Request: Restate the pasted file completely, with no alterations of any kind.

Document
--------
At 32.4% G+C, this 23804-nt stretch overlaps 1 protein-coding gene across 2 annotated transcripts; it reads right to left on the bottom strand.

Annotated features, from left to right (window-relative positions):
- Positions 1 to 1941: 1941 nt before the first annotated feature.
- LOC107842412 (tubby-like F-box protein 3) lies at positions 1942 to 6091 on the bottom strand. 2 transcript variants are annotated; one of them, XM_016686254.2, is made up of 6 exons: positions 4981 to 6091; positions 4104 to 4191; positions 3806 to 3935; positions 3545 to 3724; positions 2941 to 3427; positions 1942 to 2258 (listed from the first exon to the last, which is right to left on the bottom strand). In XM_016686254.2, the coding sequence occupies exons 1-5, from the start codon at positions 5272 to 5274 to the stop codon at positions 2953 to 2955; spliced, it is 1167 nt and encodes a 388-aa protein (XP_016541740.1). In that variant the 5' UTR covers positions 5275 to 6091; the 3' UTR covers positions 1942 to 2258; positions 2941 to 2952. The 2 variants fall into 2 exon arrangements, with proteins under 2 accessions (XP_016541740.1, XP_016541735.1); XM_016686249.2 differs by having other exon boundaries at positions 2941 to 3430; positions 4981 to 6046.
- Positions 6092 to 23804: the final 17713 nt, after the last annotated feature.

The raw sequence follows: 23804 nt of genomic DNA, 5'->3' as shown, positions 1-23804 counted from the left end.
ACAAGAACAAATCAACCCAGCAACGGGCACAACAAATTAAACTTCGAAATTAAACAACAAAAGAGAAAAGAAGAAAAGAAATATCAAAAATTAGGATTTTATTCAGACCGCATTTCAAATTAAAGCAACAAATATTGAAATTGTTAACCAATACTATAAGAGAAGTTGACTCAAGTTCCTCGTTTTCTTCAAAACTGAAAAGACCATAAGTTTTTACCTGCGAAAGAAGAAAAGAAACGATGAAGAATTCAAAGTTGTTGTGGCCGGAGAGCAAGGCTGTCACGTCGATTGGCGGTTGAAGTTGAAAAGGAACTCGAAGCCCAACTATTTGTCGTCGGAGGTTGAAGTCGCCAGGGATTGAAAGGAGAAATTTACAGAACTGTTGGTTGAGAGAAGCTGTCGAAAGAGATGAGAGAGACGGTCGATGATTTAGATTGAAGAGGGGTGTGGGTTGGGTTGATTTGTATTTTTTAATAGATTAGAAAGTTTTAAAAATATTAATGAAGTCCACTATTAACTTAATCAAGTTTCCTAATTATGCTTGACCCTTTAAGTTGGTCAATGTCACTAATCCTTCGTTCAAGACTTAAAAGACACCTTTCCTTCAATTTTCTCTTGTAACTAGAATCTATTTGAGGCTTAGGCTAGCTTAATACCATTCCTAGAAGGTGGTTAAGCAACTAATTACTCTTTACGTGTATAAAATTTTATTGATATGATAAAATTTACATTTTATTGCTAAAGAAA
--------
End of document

At 32.4% G+C, this 23804-nt stretch overlaps 1 protein-coding gene across 2 annotated transcripts; it reads right to left on the bottom strand.

Annotated features, from left to right (window-relative positions):
- Positions 1 to 1941: 1941 nt before the first annotated feature.
- LOC107842412 (tubby-like F-box protein 3) lies at positions 1942 to 6091 on the bottom strand. 2 transcript variants are annotated; one of them, XM_016686254.2, is made up of 6 exons: positions 4981 to 6091; positions 4104 to 4191; positions 3806 to 3935; positions 3545 to 3724; positions 2941 to 3427; positions 1942 to 2258 (listed from the first exon to the last, which is right to left on the bottom strand). In XM_016686254.2, the coding sequence occupies exons 1-5, from the start codon at positions 5272 to 5274 to the stop codon at positions 2953 to 2955; spliced, it is 1167 nt and encodes a 388-aa protein (XP_016541740.1). In that variant the 5' UTR covers positions 5275 to 6091; the 3' UTR covers positions 1942 to 2258; positions 2941 to 2952. The 2 variants fall into 2 exon arrangements, with proteins under 2 accessions (XP_016541740.1, XP_016541735.1); XM_016686249.2 differs by having other exon boundaries at positions 2941 to 3430; positions 4981 to 6046.
- Positions 6092 to 23804: the final 17713 nt, after the last annotated feature.

The raw sequence follows: 23804 nt of genomic DNA, 5'->3' as shown, positions 1-23804 counted from the left end.
ACAAGAACAAATCAACCCAGCAACGGGCACAACAAATTAAACTTCGAAATTAAACAACAAAAGAGAAAAGAAGAAAAGAAATATCAAAAATTAGGATTTTATTCAGACCGCATTTCAAATTAAAGCAACAAATATTGAAATTGTTAACCAATACTATAAGAGAAGTTGACTCAAGTTCCTCGTTTTCTTCAAAACTGAAAAGACCATAAGTTTTTACCTGCGAAAGAAGAAAAGAAACGATGAAGAATTCAAAGTTGTTGTGGCCGGAGAGCAAGGCTGTCACGTCGATTGGCGGTTGAAGTTGAAAAGGAACTCGAAGCCCAACTATTTGTCGTCGGAGGTTGAAGTCGCCAGGGATTGAAAGGAGAAATTTACAGAACTGTTGGTTGAGAGAAGCTGTCGAAAGAGATGAGAGAGACGGTCGATGATTTAGATTGAAGAGGGGTGTGGGTTGGGTTGATTTGTATTTTTTAATAGATTAGAAAGTTTTAAAAATATTAATGAAGTCCACTATTAACTTAATCAAGTTTCCTAATTATGCTTGACCCTTTAAGTTGGTCAATGTCACTAATCCTTCGTTCAAGACTTAAAAGACACCTTTCCTTCAATTTTCTCTTGTAACTAGAATCTATTTGAGGCTTAGGCTAGCTTAATACCATTCCTAGAAGGTGGTTAAGCAACTAATTACTCTTTACGTGTATAAAATTTTATTGATATGATAAAATTTACATTTTATTGCTAAAGAAA